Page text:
3. Projects can be long-term
One of the biggest frustrations that industry researchers express is that the fast-paced, production-driven environment of the corporate world leaves little time for in-depth research projects, scientific exploration, and, most certainly, the eureka moments that come from repeated failure. In industry, an approach that doesn't work or that produces sub-par results is quickly discarded, but in academia, a failed experiment or a faulty hypothesis doesn't always mean the end of a project. It's a long-standing joke in academia that multiple failed experiments still equal statistically significant results, but the reality is that in academia you have the time, freedom, and support to ask the hard questions, make mistakes, and come to inconclusive results.

a sample of plant in the science lab

4. Earn credit for your work
Another perk for academic researchers is that regardless of the impact of your work, you will receive the credit for the results. In a corporate or industrial environment, accomplishments are rarely celebrated as an individual effort, and your major breakthrough in the lab might not even phase upper management beyond a notation that production is ahead of schedule. In academia, individual research and accomplishments are not only lauded but championed. That's not to say that PhDs in university settings are lone-wolves without a sense of teamwork. In fact, with growing pressure in universities towards inter-departmental and interdisciplinary collaboration, you'll likely find yourself working in groups or co-authoring papers with colleagues, but you'll still be expected to work independently and will be given credit for your own achievements.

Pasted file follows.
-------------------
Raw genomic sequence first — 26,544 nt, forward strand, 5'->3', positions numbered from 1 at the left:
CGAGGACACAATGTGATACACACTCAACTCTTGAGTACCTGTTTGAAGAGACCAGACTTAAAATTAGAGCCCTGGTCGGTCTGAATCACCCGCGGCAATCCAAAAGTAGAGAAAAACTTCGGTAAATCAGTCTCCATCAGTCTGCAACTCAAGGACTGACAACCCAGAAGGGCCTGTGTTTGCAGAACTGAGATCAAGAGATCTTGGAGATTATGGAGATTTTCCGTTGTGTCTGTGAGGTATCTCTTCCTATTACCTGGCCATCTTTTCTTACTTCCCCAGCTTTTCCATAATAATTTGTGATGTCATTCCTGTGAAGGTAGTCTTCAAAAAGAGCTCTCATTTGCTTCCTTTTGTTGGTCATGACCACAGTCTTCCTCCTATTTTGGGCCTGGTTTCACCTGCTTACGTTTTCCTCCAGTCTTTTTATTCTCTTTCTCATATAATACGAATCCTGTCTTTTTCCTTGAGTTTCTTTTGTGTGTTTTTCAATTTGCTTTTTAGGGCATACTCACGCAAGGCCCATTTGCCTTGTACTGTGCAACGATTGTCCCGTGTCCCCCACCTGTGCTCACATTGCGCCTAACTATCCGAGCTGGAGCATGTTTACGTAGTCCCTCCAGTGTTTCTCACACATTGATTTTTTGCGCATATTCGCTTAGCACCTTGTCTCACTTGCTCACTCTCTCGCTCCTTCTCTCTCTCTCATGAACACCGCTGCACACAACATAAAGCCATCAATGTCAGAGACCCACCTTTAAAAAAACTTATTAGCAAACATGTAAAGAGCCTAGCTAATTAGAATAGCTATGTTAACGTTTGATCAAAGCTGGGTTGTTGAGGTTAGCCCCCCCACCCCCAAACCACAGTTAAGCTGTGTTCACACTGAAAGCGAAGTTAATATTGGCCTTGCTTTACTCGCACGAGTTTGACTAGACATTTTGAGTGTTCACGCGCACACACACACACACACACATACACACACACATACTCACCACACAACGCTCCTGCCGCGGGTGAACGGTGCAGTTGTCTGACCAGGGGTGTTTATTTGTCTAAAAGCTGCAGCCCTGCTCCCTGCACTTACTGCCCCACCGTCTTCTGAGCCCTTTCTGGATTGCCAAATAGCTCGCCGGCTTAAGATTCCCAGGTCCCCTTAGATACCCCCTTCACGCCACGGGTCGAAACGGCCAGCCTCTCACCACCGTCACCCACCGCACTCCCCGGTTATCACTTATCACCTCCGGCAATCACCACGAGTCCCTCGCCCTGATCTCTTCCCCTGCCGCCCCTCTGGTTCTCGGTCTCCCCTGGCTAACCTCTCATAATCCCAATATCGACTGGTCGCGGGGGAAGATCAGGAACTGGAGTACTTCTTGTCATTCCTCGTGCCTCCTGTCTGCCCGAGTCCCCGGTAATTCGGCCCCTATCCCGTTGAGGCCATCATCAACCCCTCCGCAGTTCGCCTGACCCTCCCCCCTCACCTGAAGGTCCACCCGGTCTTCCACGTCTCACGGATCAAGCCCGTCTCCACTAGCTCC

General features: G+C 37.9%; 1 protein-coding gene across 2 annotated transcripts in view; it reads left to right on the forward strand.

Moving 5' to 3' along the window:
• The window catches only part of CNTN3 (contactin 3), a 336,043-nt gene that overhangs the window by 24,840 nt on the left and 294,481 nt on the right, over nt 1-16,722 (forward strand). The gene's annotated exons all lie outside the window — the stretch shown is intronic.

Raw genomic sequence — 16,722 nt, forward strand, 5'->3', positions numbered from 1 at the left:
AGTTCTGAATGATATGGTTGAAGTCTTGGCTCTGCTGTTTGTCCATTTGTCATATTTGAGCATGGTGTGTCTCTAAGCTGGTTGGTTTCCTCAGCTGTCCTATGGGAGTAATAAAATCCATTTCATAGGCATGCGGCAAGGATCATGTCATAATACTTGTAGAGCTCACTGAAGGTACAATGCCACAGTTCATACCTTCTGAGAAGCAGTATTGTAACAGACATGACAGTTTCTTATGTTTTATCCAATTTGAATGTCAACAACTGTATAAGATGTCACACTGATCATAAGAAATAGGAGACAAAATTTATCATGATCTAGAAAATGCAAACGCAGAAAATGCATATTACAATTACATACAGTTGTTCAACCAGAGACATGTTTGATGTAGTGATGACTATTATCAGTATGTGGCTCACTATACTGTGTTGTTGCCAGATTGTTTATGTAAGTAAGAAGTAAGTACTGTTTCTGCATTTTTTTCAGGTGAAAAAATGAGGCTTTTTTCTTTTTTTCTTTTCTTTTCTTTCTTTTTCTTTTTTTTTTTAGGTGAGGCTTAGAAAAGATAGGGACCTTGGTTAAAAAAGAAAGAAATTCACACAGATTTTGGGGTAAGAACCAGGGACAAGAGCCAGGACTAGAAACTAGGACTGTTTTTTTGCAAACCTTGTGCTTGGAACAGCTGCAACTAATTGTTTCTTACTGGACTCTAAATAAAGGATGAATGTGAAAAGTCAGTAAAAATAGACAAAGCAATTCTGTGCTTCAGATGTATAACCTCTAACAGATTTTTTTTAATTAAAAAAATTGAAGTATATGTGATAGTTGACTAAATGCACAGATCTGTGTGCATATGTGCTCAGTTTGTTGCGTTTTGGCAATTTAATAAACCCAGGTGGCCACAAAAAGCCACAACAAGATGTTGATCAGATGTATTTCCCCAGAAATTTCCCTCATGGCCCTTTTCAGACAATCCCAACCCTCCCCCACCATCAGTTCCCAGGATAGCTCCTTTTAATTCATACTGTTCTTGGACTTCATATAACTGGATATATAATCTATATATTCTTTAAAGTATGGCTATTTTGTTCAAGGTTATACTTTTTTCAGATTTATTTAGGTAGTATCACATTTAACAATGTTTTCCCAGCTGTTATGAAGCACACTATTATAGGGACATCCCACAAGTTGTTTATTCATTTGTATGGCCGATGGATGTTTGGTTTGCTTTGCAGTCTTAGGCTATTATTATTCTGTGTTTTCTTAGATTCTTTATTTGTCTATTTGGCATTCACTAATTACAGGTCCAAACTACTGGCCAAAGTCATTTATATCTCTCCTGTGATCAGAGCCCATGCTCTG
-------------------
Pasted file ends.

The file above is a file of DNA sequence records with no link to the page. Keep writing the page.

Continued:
Photo of business partners hands applauding at meeting

5. Part-time works too
And if you're still not convinced that a move from industry from academia is the right choice, never fear! You can do both. If the idea of jumping from a structured, but high-paying job in the corporate world to an independent, but financially unstable position in academia is keeping you in a cubical, consider part-time academic work. Local colleges and universities will often hire industry professionals to teach as adjunct faculty, especially in fields relative to local or crucial industries. Teaching a class or two per semester can give you a chance to feel out academia without the pressures of publication and grant-writing. You'll learn whether teaching and student advising are a good fit for your personality and it will give you a sense of how you could translate your real-world experience into an academic role.

Teacher explaining something to students